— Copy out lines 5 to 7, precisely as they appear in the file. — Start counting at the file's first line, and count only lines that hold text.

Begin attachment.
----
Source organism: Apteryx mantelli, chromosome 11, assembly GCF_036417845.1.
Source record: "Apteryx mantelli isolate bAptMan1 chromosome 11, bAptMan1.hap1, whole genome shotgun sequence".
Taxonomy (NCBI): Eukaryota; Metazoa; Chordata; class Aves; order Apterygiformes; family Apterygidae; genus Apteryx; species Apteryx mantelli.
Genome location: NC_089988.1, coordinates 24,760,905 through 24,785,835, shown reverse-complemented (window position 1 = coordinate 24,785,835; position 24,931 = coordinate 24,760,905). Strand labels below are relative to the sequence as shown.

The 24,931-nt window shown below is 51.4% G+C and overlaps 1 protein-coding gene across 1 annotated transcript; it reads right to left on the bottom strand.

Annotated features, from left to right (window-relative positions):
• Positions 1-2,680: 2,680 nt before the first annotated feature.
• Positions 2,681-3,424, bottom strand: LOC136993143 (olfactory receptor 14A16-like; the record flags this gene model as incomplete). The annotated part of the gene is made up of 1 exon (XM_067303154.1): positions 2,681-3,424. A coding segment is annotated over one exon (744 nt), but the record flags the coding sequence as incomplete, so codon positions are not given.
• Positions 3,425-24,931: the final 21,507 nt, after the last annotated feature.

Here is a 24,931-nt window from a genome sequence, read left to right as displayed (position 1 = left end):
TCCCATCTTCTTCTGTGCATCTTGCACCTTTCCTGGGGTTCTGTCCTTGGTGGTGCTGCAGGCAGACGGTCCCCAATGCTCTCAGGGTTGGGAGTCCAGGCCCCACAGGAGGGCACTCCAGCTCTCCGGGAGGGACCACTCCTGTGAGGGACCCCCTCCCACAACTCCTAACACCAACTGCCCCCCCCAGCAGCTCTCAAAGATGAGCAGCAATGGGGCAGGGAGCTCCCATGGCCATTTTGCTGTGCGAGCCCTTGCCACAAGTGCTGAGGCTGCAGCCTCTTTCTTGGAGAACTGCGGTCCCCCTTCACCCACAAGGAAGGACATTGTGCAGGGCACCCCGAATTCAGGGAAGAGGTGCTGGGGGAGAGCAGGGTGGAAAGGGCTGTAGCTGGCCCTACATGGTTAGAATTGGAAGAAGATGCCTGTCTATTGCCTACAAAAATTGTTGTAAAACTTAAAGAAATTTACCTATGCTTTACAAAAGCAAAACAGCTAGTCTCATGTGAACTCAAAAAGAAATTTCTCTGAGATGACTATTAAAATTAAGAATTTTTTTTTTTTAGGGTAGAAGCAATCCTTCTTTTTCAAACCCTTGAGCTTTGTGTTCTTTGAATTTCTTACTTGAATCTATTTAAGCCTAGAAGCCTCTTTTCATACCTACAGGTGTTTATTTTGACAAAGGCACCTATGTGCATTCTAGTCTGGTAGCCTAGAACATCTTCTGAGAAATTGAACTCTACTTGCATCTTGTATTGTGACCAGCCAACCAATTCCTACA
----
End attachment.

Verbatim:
The 24,931-nt window shown below is 51.4% G+C and overlaps 1 protein-coding gene across 1 annotated transcript; it reads right to left on the bottom strand.

Annotated features, from left to right (window-relative positions):
• Positions 1-2,680: 2,680 nt before the first annotated feature.